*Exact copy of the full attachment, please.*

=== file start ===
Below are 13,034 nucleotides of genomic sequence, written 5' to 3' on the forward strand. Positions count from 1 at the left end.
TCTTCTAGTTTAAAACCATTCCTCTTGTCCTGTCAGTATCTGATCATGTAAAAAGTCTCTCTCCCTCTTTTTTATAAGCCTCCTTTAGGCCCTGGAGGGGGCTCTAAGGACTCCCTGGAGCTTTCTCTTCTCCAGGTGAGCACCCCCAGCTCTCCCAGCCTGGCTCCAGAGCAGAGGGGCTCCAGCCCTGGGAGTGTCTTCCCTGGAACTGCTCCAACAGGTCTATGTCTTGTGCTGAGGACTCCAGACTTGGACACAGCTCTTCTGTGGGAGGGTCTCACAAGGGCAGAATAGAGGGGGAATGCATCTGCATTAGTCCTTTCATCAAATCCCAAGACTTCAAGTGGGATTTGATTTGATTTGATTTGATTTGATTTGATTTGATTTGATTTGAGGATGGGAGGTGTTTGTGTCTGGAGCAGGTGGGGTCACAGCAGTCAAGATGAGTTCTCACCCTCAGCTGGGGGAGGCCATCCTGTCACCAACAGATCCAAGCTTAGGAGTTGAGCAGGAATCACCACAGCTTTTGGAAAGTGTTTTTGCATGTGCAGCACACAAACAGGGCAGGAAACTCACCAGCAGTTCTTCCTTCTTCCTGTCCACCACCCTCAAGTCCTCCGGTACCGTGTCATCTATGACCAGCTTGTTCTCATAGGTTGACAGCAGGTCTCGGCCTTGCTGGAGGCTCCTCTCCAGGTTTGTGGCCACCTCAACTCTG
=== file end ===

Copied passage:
Below are 13,034 nucleotides of genomic sequence, written 5' to 3' on the forward strand. Positions count from 1 at the left end.
TCTTCTAGTTTAAAACCATTCCTCTTGTCCTGTCAGTATCTGATCATGTAAAAAGTCTCTCTCCCTCTTTTTTATAAGCCTCCTTTAGGCCCTGGAGGGGGCTCTAAGGACTCCCTGGAGCTTTCTCTTCTCCAGGTGAGCACCCCCAGCTCTCCCAGCCTGGCTCCAGAGCAGAGGGGCTCCAGCCCTGGGAGTGTCTTCCCTGGAACTGCTCCAACAGGTCTATGTCTTGTGCTGAGGACTCCAGACTTGGACACAGCTCTTCTGTGGGAGGGTCTCACAAGGGCAGAATAGAGGGGGAATGCATCTGCATTAGTCCTTTCATCAAATCCCAAGACTTCAAGTGGGATTTGATTTGATTTGATTTGATTTGATTTGATTTGATTTGATTTGAGGATGGGAGGTGTTTGTGTCTGGAGCAGGTGGGGTCACAGCAGTCAAGATGAGTTCTCACCCTCAGCTGGGGGAGGCCATCCTGTCACCAACAGATCCAAGCTTAGGAGTTGAGCAGGAATCACCACAGCTTTTGGAAAGTGTTTTTGCATGTGCAGCACACAAACAGGGCAGGAAACTCACCAGCAGTTCTTCCTTCTTCCTGTCCACCACCCTCAAGTCCTCCGGTACCGTGTCATCTATGACCAGCTTGTTCTCATAGGTTGACAGCAGGTCTCGGCCTTGCTGGAGGCTCCTCTCCAGGTTTGTGGCCACCTCAACTCTG